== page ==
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Thread: Converting Hex values to Decimal and Character

  1. #16
    Rick Rothstein Guest

    Re: Converting Hex values to Decimal and Character

    > > hence the reference to using
    > > "A" instead. The point I was trying to make was that the user of the

    > program can't *enter*
    > > &H41 without it being a String (VB's evil type conversions during

    > assignments to
    > > non-String variables notwithstanding). So, while Print Chr$(&H41) is

    > valid, it is not
    > > readily usable in that form when taking input from a user.

    >
    > I'll buy that, but I don't remember the question being limited to
    > user-enterable strings so you can't wiggle out taht easily oh great
    > kludgemaster <g>


    It wasn't, per se. However, since "A" is easier and more meaningful to use in code than
    Chr$("&H41"), I don't consider this an issue.


    > BTW, I would still maintain that Chr$(Clng("&H41")) is better than
    > Chr$("&H41") since it explicitly acknowledges that a conversion is being
    > done and eliminates any question about what rules VB should use for that
    > conversion.


    See my answer to your other post for comments that refer to this issue.


    Rick


  2. #17
    Bob Butler Guest

    Re: Converting Hex values to Decimal and Character


    "Rick Rothstein" <rick_newsgroup@email.com> wrote in message
    news:3c23d236$1@147.208.176.211...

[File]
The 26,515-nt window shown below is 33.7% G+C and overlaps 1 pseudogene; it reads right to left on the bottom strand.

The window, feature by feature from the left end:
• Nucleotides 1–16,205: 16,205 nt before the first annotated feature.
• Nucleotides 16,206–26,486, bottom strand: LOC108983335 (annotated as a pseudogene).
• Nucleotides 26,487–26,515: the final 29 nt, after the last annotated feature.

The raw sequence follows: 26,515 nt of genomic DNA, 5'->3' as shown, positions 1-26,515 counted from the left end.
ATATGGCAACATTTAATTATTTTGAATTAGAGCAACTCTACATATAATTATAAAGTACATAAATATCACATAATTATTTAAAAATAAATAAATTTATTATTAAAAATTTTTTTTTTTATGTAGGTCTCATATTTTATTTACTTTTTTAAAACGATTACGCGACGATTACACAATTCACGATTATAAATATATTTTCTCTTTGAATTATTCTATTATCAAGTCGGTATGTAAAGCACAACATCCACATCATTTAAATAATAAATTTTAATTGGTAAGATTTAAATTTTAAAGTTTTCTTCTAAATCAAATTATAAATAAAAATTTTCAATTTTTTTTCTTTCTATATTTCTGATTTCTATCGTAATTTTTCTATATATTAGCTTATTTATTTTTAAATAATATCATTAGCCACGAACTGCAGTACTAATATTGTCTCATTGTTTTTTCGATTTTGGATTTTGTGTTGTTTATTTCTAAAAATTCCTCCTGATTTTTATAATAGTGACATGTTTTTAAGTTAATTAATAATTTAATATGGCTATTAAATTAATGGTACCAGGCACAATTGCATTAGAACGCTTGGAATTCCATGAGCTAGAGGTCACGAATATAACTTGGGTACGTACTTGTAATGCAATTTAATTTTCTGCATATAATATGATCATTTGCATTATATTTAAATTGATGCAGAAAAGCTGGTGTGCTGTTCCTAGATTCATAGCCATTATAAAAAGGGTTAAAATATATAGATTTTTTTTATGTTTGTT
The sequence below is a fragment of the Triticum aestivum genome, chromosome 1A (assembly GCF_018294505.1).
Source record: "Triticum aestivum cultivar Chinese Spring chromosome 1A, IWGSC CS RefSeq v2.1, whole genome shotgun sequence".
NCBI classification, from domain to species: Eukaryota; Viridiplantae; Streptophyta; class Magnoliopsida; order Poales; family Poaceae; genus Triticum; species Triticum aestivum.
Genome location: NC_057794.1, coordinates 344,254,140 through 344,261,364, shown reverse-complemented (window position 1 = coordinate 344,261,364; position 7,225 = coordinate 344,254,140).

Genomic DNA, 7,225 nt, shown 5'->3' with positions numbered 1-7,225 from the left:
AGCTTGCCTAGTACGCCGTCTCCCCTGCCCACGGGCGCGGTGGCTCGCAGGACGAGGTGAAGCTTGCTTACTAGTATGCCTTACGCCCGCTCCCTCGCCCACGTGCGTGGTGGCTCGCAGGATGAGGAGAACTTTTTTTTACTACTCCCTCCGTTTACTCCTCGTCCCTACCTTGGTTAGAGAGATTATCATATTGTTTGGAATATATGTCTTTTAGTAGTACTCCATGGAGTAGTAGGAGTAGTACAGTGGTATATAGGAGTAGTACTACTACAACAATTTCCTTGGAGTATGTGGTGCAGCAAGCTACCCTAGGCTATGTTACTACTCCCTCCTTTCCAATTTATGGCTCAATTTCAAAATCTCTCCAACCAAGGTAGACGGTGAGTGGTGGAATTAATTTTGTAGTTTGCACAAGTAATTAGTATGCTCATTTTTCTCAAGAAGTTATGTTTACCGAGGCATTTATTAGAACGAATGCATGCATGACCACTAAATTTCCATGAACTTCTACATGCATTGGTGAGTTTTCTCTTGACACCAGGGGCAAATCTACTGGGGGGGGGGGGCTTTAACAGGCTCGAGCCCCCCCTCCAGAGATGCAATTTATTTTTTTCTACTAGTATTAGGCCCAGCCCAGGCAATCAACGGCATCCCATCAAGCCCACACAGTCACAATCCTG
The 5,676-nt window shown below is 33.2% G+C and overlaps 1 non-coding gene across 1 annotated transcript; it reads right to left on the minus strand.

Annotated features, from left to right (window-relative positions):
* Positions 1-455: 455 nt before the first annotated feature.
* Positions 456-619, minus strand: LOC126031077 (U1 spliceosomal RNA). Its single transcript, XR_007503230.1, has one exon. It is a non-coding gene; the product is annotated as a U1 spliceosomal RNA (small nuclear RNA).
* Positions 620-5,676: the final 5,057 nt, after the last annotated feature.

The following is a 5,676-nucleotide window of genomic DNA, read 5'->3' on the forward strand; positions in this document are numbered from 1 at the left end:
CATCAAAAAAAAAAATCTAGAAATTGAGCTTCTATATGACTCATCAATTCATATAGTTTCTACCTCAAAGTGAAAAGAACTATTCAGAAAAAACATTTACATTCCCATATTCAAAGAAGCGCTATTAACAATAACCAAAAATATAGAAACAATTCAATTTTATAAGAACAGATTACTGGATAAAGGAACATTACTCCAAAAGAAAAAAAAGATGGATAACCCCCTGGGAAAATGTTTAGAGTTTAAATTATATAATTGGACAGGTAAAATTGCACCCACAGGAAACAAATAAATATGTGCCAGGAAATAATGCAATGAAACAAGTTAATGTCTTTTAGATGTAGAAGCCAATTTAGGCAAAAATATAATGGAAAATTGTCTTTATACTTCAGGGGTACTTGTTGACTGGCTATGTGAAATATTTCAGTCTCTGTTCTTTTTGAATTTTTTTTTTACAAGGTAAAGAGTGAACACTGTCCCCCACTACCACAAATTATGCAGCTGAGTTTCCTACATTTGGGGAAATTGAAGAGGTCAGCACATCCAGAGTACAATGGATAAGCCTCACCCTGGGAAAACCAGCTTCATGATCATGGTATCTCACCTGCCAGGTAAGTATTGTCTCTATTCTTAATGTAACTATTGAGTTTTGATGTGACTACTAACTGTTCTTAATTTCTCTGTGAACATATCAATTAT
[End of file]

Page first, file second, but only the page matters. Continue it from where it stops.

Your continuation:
<cut>
    > LongVar = CLng(IntVar)


    For that one I would omit the CLng since it's Integer->Long Integer and
    there is no possibility of data corruption. I'd also omit an explicit
    conversion for Integer->single/double/currency mostly because the formats of
    each are well defined and there is only one possible conversion.

    For the othe examples you mentioned I'd always use CDate (if the string was
    YYYY-MM-DD or some other totally unambiguous format) or I'd pull apart the
    string, convert each section using CLng and then use DateSerial to put it
    together.

    I'm also a very lazy typist, but I've found that a little extra typing up
    front saves me a lot more later when something doesn't convert the way i
    expected it to! <g> YMMV




  3. #18
    Bob Butler Guest

    Re: Converting Hex values to Decimal and Character


    "Rick Rothstein" <rick_newsgroup@email.com> wrote in message
    news:3c23d33c$1@147.208.176.211...
    <cut>
    > It wasn't, per se. However, since "A" is easier and more meaningful to use

    in code than
    > Chr$("&H41"), I don't consider this an issue.


    When I saw the initial question dealing with a numeric value of &H41 I
    immediately thought of API calls and related structures where hex constants
    are common. i often have hex values in VB code and periodically want to
    display them as ascii strings while debugging. In that sort of code,
    Chr$(&H41) could easily be more meaningful. You are right that in more
    "normal" VB code the character would likely be more appropriate.




  4. #19
    Russ Guest

    Re: Converting Hex values to Decimal and Character


    >(Yeah, I know I'm in for a big problem if I ever move to VB.NET;
    >which, as things look now, I won't be doing.)
    >



    Rick,
    Not to open up another can of worms <g>. Just curious - why don't you want
    to go to .NET? I've read a couple of articles on it, but I wouldn't venture
    to say that I'm any authority on the subject. Based on what I've read though,
    it looks like many of the changes are things I've been wanting, like the